manuscripts and choirs

So, you may have been wondering why I was going to London yesterday. Luckily for you, I’m here to answer that question!

I went to London to check out the Writing Britain exhibit on at the British Library and to see my awesome cousin perform in a concert. Both of these things were exceedingly excellent.

I caught a train at about noon. For some reason the station was packed with guys in top hats (no complaints there) and ladies in dresses and fancy hats. I’m assuming there was a race going on somewhere? Or a wedding? Don’t know, but they were everywhere and it was insane. I was glad they weren’t going to London!

Train down was fine. The Circle Line was being weird and really confusing, but I outsmarted it and managed to get to Kings Cross (which is basically like my backyard at this point, I know it so well). I skipped merrily down the sidewalk and made my way to the library. I bought my shiny ticket and then was off to the exhibit.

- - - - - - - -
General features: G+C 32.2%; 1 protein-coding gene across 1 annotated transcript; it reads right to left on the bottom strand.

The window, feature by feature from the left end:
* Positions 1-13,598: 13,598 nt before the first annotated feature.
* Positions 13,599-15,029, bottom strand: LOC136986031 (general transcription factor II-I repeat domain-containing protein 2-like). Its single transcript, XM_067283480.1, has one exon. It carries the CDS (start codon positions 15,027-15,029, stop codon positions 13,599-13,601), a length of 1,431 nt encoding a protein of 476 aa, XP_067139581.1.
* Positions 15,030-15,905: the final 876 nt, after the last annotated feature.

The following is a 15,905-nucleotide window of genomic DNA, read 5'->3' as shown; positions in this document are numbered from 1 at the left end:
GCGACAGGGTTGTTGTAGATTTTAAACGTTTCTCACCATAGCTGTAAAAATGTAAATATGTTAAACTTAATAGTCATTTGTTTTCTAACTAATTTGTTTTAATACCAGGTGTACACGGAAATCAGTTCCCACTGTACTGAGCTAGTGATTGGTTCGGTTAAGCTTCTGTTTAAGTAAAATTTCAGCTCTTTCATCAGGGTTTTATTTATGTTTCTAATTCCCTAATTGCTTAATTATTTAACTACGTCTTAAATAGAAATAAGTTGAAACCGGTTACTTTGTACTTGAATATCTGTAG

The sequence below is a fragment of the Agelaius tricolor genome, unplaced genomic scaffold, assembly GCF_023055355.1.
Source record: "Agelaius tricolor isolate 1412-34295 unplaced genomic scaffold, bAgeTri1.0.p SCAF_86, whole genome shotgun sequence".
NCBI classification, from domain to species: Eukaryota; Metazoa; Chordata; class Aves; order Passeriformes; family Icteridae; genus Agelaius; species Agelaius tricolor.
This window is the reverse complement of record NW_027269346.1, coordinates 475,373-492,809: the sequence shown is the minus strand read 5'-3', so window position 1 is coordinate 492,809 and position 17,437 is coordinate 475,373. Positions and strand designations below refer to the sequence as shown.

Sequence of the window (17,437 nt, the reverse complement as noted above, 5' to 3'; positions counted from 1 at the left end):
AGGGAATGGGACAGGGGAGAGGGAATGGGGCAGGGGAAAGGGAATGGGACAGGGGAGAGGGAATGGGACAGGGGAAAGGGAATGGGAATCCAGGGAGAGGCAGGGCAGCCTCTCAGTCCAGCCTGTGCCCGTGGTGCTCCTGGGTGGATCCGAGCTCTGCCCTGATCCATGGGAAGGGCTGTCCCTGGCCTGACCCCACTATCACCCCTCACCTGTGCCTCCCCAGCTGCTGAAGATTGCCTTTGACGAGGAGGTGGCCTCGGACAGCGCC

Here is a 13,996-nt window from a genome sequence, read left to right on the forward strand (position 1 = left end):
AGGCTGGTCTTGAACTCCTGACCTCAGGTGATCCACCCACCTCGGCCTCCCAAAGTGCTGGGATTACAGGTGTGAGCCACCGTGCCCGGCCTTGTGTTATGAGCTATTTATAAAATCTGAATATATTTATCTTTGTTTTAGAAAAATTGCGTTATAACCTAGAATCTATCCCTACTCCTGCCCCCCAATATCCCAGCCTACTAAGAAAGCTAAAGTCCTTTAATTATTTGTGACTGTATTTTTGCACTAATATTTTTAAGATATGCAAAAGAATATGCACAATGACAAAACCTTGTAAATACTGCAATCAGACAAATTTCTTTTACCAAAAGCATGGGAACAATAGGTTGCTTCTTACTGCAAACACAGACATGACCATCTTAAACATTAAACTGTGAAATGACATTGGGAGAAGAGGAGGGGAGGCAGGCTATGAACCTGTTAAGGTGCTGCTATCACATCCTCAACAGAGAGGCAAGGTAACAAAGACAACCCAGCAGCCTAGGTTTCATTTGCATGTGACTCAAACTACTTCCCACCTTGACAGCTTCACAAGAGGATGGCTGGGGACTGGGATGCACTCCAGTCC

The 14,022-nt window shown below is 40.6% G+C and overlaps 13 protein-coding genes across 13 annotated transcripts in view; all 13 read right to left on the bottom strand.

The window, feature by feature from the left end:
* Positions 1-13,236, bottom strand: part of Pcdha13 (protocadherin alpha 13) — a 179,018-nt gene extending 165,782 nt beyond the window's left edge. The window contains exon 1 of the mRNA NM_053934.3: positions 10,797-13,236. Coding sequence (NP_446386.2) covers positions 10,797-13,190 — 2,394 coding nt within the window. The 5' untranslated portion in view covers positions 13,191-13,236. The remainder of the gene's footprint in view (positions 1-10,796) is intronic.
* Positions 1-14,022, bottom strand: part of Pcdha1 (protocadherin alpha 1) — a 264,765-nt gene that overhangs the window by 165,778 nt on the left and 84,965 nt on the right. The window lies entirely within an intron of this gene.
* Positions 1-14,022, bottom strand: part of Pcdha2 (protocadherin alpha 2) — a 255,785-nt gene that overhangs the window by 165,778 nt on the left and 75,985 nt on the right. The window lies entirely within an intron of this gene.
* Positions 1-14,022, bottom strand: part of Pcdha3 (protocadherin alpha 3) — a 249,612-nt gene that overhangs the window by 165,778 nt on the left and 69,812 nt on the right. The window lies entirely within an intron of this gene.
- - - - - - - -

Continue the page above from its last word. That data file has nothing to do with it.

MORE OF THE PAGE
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i will arise and go now, and go

Do you know what it is to be homesick for a place you haven’t left? I do.

Today as I rode the train to London, looking out the window, my throat tightened and eyes blurred. Again on the Tube. Tired, thirsty, hot and sick of the smell of people, I suddenly was struck with a longing that squeezed my chest.

I was playing a choral piece on my iPod from a Celtic CD. It happened to be the song I listened to on the bus as I entered the Highlands of Scotland. Some people say that books take you back to the places you’ve traveled. For me, it’s always been music.

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(Old) Magical Mystery Tour: Days Fourteen – Twenty

(Originally posted on June 15, 2012)